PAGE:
Wednesday, January 26, 2011
American Girl Club
I've gone off on a wild-goose chase, homeschooling rabbit trail... again!
This time, I've "persuaded" 5 other families to join me in my "adventure". We have started an American Girl Club - we'll be reading the American Girl books in chronological order, doing crafts and cooking projects, and sneaking in a good bit of American History all the while!
A total of 6 families with an amazing - 12 girls (ages 6-11), 9 boys (ages 9-14 - they are calling themselves the "MCA - Masculine Club of Awesomeness" - what else?!), and 9 "littles" (the under 5 crowd) are all meeting twice a month for this wild adventure.
For our first meeting, we started with Kaya - the Nez Perce Indian girl from 1754. I led our discussion (with 2 mom helpers), another Mom helped the MCA organize their book discussion (we made a deal - 1 hour of mom-directed activity, 1 hour of contact sports and wild boy activity), and 2 other moms dove into the world of play-doh and diapers... Can I just say, creating a schedule/syllabus for this adventure used every bit of my mathematical ability (sorry kids, you'll have to do your math on your own!)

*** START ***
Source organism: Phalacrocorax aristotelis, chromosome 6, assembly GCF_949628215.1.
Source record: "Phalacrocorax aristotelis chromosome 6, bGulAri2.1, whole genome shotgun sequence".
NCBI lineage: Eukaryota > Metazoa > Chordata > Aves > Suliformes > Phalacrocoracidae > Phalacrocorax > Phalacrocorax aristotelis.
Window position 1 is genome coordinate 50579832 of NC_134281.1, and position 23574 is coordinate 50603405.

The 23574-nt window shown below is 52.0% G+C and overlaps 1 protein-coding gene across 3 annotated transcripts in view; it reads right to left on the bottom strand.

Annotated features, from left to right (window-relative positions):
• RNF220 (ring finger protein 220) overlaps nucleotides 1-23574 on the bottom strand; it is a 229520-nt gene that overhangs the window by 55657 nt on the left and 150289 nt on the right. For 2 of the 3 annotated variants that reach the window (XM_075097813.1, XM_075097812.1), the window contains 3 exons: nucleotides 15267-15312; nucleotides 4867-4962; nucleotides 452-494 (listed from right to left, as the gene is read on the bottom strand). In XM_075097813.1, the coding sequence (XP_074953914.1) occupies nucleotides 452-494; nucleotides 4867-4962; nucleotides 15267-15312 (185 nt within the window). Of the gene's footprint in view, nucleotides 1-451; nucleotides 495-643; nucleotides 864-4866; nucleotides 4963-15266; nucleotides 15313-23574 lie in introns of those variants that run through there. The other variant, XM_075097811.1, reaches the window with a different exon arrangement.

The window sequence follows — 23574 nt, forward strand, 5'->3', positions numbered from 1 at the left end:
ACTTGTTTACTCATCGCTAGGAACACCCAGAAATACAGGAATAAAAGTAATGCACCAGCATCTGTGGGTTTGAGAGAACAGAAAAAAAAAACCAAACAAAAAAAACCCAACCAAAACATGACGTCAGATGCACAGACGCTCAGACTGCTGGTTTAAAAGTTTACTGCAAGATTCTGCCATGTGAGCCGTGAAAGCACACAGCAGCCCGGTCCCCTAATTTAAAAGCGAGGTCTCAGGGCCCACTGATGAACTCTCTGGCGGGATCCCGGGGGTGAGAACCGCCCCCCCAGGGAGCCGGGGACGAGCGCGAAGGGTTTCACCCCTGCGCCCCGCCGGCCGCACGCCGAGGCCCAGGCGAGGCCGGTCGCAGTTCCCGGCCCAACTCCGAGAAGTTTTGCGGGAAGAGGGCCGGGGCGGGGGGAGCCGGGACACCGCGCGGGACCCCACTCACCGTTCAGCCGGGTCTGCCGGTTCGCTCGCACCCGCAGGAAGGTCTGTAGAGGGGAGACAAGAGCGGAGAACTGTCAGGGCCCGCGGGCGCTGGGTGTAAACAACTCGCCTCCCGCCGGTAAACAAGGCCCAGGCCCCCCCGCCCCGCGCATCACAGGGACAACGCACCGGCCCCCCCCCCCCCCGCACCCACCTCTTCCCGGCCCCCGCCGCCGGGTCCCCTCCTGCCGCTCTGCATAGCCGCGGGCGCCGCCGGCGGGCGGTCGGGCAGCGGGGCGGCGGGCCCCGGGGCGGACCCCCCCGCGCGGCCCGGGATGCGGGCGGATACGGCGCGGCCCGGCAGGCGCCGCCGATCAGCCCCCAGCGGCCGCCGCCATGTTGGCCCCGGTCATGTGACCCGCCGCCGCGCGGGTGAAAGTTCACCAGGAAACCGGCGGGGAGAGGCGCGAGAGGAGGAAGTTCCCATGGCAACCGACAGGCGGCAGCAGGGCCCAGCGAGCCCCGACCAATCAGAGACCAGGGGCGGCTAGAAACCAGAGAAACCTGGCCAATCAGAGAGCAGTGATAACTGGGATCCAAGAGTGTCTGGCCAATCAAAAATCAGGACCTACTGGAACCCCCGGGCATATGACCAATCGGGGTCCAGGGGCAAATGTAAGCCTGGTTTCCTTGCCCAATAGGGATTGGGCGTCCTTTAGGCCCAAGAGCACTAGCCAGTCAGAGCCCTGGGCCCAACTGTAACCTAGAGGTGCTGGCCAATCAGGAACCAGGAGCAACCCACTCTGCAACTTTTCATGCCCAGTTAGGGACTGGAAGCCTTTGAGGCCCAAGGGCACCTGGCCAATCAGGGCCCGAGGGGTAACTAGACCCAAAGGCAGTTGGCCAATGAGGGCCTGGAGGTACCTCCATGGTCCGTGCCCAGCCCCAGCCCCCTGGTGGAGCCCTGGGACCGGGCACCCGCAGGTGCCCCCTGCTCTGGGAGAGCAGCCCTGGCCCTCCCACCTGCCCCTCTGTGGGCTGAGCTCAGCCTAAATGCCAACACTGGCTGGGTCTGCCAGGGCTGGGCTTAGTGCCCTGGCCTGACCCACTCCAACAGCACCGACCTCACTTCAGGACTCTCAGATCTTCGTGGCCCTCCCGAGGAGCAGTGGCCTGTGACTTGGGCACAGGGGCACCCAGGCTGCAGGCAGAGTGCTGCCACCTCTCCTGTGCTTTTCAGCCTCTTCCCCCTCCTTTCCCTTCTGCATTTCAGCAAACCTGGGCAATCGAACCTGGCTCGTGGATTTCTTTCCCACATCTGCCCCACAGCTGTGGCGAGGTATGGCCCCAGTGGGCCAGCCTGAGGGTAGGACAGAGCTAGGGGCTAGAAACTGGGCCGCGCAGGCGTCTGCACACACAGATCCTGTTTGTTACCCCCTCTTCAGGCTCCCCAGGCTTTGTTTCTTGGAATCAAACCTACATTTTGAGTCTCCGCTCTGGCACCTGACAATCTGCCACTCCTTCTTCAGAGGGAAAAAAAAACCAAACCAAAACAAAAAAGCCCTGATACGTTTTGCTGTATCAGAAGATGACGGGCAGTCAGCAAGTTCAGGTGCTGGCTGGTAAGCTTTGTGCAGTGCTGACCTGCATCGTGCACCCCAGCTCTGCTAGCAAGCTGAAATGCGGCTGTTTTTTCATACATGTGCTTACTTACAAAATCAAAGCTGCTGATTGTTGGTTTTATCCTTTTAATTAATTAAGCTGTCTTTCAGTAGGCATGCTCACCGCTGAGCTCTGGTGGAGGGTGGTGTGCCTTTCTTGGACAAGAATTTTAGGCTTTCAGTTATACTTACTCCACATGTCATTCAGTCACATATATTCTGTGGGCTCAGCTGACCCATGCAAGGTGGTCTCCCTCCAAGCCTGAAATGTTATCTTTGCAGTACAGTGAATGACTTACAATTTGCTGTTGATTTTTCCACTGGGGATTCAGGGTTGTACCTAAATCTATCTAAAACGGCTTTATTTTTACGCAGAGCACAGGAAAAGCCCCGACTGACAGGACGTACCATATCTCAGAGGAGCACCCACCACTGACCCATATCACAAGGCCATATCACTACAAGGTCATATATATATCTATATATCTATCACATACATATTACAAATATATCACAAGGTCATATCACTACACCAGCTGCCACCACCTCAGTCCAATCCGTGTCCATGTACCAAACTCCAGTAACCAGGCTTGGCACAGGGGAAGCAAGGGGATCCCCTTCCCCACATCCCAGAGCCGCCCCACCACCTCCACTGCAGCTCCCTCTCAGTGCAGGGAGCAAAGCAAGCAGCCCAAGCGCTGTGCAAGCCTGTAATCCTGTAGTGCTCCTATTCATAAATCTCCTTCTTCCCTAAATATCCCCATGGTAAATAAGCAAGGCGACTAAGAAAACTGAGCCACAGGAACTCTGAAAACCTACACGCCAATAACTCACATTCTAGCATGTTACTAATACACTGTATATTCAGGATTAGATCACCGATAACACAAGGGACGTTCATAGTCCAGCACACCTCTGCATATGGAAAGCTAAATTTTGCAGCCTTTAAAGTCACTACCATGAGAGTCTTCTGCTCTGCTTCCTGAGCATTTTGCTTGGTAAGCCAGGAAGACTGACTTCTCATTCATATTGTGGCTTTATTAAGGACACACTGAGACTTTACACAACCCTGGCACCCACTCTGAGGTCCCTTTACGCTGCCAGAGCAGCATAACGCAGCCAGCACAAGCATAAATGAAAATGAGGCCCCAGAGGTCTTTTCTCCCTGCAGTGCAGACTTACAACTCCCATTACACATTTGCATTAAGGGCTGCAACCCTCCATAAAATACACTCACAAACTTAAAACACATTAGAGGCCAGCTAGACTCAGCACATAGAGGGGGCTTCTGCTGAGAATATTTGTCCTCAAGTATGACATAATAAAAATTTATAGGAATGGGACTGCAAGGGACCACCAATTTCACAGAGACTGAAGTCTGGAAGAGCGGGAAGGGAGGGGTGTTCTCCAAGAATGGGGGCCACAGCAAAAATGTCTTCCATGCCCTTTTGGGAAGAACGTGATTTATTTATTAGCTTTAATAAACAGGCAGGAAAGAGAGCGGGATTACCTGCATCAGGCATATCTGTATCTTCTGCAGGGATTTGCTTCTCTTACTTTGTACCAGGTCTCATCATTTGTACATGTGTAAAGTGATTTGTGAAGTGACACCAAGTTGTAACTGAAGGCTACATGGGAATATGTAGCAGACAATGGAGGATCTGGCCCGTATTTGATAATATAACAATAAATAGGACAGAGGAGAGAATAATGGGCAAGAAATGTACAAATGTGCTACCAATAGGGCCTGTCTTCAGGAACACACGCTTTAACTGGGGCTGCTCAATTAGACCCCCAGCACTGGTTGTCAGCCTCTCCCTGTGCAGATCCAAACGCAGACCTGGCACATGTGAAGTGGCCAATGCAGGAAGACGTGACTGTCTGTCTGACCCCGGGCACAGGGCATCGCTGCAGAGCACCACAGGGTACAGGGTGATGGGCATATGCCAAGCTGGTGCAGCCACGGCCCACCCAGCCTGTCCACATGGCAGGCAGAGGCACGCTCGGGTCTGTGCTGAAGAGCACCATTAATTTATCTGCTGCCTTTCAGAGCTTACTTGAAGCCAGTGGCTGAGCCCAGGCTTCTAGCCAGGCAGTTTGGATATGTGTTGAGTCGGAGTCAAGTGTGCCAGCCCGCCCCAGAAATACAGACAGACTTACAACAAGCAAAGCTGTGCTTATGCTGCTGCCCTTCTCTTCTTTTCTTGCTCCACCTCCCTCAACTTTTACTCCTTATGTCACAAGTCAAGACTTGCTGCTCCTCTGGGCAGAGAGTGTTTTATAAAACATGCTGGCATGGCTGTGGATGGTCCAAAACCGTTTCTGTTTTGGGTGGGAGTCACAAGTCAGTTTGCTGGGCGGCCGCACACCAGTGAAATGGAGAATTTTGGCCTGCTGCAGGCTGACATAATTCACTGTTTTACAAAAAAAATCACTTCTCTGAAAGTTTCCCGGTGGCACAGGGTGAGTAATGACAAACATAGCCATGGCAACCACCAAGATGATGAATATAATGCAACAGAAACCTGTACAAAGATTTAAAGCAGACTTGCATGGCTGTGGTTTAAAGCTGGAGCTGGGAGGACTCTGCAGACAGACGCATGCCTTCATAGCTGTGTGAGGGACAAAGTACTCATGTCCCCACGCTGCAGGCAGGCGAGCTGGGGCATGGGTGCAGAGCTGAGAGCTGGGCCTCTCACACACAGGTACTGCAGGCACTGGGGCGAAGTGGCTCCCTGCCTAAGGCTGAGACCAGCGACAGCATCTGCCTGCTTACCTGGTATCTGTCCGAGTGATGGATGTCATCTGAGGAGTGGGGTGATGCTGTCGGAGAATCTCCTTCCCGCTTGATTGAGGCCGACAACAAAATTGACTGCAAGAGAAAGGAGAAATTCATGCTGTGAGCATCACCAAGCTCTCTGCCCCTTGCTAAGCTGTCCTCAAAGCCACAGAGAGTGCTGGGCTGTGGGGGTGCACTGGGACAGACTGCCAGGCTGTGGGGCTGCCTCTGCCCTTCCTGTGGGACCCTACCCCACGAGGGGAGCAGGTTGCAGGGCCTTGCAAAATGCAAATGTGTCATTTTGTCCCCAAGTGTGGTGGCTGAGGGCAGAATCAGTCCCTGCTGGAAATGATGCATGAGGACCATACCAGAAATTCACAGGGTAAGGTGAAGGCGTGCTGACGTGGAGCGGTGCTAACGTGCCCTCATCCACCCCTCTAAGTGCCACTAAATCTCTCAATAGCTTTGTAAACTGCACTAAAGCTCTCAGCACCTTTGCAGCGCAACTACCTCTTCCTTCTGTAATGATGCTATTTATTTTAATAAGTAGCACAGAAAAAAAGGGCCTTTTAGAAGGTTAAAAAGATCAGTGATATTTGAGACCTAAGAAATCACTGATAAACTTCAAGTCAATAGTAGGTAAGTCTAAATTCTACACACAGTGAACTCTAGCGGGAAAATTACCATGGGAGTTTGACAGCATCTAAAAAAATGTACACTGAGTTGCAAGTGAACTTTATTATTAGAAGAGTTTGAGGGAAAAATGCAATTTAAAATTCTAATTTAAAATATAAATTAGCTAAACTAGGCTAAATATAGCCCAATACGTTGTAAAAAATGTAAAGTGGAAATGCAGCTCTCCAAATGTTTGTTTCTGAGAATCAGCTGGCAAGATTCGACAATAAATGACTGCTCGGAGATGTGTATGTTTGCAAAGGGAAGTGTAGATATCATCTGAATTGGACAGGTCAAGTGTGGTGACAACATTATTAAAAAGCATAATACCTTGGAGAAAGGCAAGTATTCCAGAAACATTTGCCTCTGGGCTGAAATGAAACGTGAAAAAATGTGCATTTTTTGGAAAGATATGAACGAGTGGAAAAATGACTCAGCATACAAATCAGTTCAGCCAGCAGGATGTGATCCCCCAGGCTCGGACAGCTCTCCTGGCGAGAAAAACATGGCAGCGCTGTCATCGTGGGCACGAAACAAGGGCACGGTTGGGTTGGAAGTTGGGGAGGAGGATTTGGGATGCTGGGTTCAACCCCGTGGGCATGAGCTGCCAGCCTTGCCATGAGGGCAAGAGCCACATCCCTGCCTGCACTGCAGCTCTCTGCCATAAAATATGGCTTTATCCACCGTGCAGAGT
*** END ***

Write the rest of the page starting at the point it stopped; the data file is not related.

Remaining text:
Anyway, we created "Talking Sticks" and "Listening Feathers" - and had a lively discussion of the symbolism of each item used - i.e. bear claws = strength, feathers=peace, truth, colors to represent each character trait desired. The talking sticks are also a way to show respect - as in only the person holding the talking stick may talk! Listening feathers are a companion to the talking stick, and the owner can use them to show the person that they want to respond to questions with. The girls loved it, and it was a great way to set the tone...
Next, I talked about Indian names and how they are given, what they mean, etc. And I presented each girl with a new Indian Name written on a feather. They each made an Indian necklace that included their new name. I got this idea here
Our last topic was - of course, Horses! We discussed how indian girls/women would decorate their horses and the symbols they used. We ran out of time, but each girl went home with a horse cutout to decorate for next time (I got those from Oriental Trading).
All in all, it was a success! My girls haven't stopped asking when the next meeting will be!
Here's some pictures of the projects: